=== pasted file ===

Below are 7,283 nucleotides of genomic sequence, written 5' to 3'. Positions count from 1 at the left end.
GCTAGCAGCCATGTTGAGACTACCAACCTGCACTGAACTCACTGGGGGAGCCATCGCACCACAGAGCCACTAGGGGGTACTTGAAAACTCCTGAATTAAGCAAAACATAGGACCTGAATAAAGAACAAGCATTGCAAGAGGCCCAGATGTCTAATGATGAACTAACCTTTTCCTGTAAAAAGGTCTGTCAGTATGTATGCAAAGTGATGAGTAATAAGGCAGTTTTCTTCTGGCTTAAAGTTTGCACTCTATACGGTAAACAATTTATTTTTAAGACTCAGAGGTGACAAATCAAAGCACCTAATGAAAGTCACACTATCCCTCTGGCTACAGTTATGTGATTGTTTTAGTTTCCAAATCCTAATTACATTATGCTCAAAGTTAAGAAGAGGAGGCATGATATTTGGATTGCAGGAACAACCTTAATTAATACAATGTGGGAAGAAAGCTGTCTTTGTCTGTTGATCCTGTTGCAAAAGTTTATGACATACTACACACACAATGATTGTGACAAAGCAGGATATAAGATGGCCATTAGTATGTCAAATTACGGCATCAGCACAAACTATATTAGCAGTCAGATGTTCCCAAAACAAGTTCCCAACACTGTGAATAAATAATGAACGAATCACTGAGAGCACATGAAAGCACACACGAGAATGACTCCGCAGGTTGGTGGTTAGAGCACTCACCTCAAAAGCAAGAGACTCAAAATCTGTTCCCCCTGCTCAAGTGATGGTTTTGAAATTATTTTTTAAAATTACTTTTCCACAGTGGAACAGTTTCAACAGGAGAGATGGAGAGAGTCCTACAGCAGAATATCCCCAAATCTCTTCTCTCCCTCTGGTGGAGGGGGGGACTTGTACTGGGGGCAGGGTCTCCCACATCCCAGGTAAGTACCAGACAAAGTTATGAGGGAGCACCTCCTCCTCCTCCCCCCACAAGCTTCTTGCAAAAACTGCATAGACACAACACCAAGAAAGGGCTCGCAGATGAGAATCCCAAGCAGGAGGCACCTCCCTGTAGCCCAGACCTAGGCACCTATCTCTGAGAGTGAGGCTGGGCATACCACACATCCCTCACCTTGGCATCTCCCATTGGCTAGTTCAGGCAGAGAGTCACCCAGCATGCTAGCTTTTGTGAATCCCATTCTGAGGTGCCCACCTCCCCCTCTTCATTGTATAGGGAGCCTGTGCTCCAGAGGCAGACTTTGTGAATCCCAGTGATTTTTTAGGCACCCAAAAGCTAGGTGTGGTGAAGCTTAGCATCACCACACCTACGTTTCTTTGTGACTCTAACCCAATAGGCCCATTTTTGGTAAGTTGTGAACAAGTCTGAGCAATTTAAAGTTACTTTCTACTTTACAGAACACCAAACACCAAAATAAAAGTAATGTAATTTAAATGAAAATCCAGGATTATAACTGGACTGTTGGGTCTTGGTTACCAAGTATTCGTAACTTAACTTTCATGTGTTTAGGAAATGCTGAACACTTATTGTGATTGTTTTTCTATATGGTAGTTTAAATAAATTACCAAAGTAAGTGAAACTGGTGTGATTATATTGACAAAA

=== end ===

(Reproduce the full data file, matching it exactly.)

Below are 7,283 nucleotides of genomic sequence, written 5' to 3'. Positions count from 1 at the left end.
GCTAGCAGCCATGTTGAGACTACCAACCTGCACTGAACTCACTGGGGGAGCCATCGCACCACAGAGCCACTAGGGGGTACTTGAAAACTCCTGAATTAAGCAAAACATAGGACCTGAATAAAGAACAAGCATTGCAAGAGGCCCAGATGTCTAATGATGAACTAACCTTTTCCTGTAAAAAGGTCTGTCAGTATGTATGCAAAGTGATGAGTAATAAGGCAGTTTTCTTCTGGCTTAAAGTTTGCACTCTATACGGTAAACAATTTATTTTTAAGACTCAGAGGTGACAAATCAAAGCACCTAATGAAAGTCACACTATCCCTCTGGCTACAGTTATGTGATTGTTTTAGTTTCCAAATCCTAATTACATTATGCTCAAAGTTAAGAAGAGGAGGCATGATATTTGGATTGCAGGAACAACCTTAATTAATACAATGTGGGAAGAAAGCTGTCTTTGTCTGTTGATCCTGTTGCAAAAGTTTATGACATACTACACACACAATGATTGTGACAAAGCAGGATATAAGATGGCCATTAGTATGTCAAATTACGGCATCAGCACAAACTATATTAGCAGTCAGATGTTCCCAAAACAAGTTCCCAACACTGTGAATAAATAATGAACGAATCACTGAGAGCACATGAAAGCACACACGAGAATGACTCCGCAGGTTGGTGGTTAGAGCACTCACCTCAAAAGCAAGAGACTCAAAATCTGTTCCCCCTGCTCAAGTGATGGTTTTGAAATTATTTTTTAAAATTACTTTTCCACAGTGGAACAGTTTCAACAGGAGAGATGGAGAGAGTCCTACAGCAGAATATCCCCAAATCTCTTCTCTCCCTCTGGTGGAGGGGGGGACTTGTACTGGGGGCAGGGTCTCCCACATCCCAGGTAAGTACCAGACAAAGTTATGAGGGAGCACCTCCTCCTCCTCCCCCCACAAGCTTCTTGCAAAAACTGCATAGACACAACACCAAGAAAGGGCTCGCAGATGAGAATCCCAAGCAGGAGGCACCTCCCTGTAGCCCAGACCTAGGCACCTATCTCTGAGAGTGAGGCTGGGCATACCACACATCCCTCACCTTGGCATCTCCCATTGGCTAGTTCAGGCAGAGAGTCACCCAGCATGCTAGCTTTTGTGAATCCCATTCTGAGGTGCCCACCTCCCCCTCTTCATTGTATAGGGAGCCTGTGCTCCAGAGGCAGACTTTGTGAATCCCAGTGATTTTTTAGGCACCCAAAAGCTAGGTGTGGTGAAGCTTAGCATCACCACACCTACGTTTCTTTGTGACTCTAACCCAATAGGCCCATTTTTGGTAAGTTGTGAACAAGTCTGAGCAATTTAAAGTTACTTTCTACTTTACAGAACACCAAACACCAAAATAAAAGTAATGTAATTTAAATGAAAATCCAGGATTATAACTGGACTGTTGGGTCTTGGTTACCAAGTATTCGTAACTTAACTTTCATGTGTTTAGGAAATGCTGAACACTTATTGTGATTGTTTTTCTATATGGTAGTTTAAATAAATTACCAAAGTAAGTGAAACTGGTGTGATTATATTGACAAAA